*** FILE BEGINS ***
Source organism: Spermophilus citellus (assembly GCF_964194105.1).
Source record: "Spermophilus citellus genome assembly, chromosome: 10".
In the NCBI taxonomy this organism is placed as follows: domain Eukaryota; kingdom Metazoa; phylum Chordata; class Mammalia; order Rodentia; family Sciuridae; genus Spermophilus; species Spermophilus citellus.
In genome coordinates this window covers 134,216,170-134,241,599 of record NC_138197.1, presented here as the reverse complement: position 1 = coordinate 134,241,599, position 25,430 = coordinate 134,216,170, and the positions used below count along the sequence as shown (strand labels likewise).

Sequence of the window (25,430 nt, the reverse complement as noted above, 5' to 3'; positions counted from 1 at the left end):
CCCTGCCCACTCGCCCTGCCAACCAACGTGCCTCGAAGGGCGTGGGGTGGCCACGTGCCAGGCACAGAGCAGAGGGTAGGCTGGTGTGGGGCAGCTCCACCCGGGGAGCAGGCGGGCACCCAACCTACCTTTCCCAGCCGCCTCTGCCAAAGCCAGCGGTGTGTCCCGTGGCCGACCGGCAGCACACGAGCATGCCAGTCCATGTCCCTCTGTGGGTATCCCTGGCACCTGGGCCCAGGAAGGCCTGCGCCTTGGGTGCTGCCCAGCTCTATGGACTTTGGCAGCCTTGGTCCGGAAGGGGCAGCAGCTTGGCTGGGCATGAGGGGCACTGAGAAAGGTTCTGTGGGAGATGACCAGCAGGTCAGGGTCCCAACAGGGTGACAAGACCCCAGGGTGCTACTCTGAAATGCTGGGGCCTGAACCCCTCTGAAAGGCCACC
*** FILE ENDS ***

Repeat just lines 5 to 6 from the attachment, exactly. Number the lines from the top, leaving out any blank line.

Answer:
Sequence of the window (25,430 nt, the reverse complement as noted above, 5' to 3'; positions counted from 1 at the left end):
CCCTGCCCACTCGCCCTGCCAACCAACGTGCCTCGAAGGGCGTGGGGTGGCCACGTGCCAGGCACAGAGCAGAGGGTAGGCTGGTGTGGGGCAGCTCCACCCGGGGAGCAGGCGGGCACCCAACCTACCTTTCCCAGCCGCCTCTGCCAAAGCCAGCGGTGTGTCCCGTGGCCGACCGGCAGCACACGAGCATGCCAGTCCATGTCCCTCTGTGGGTATCCCTGGCACCTGGGCCCAGGAAGGCCTGCGCCTTGGGTGCTGCCCAGCTCTATGGACTTTGGCAGCCTTGGTCCGGAAGGGGCAGCAGCTTGGCTGGGCATGAGGGGCACTGAGAAAGGTTCTGTGGGAGATGACCAGCAGGTCAGGGTCCCAACAGGGTGACAAGACCCCAGGGTGCTACTCTGAAATGCTGGGGCCTGAACCCCTCTGAAAGGCCACC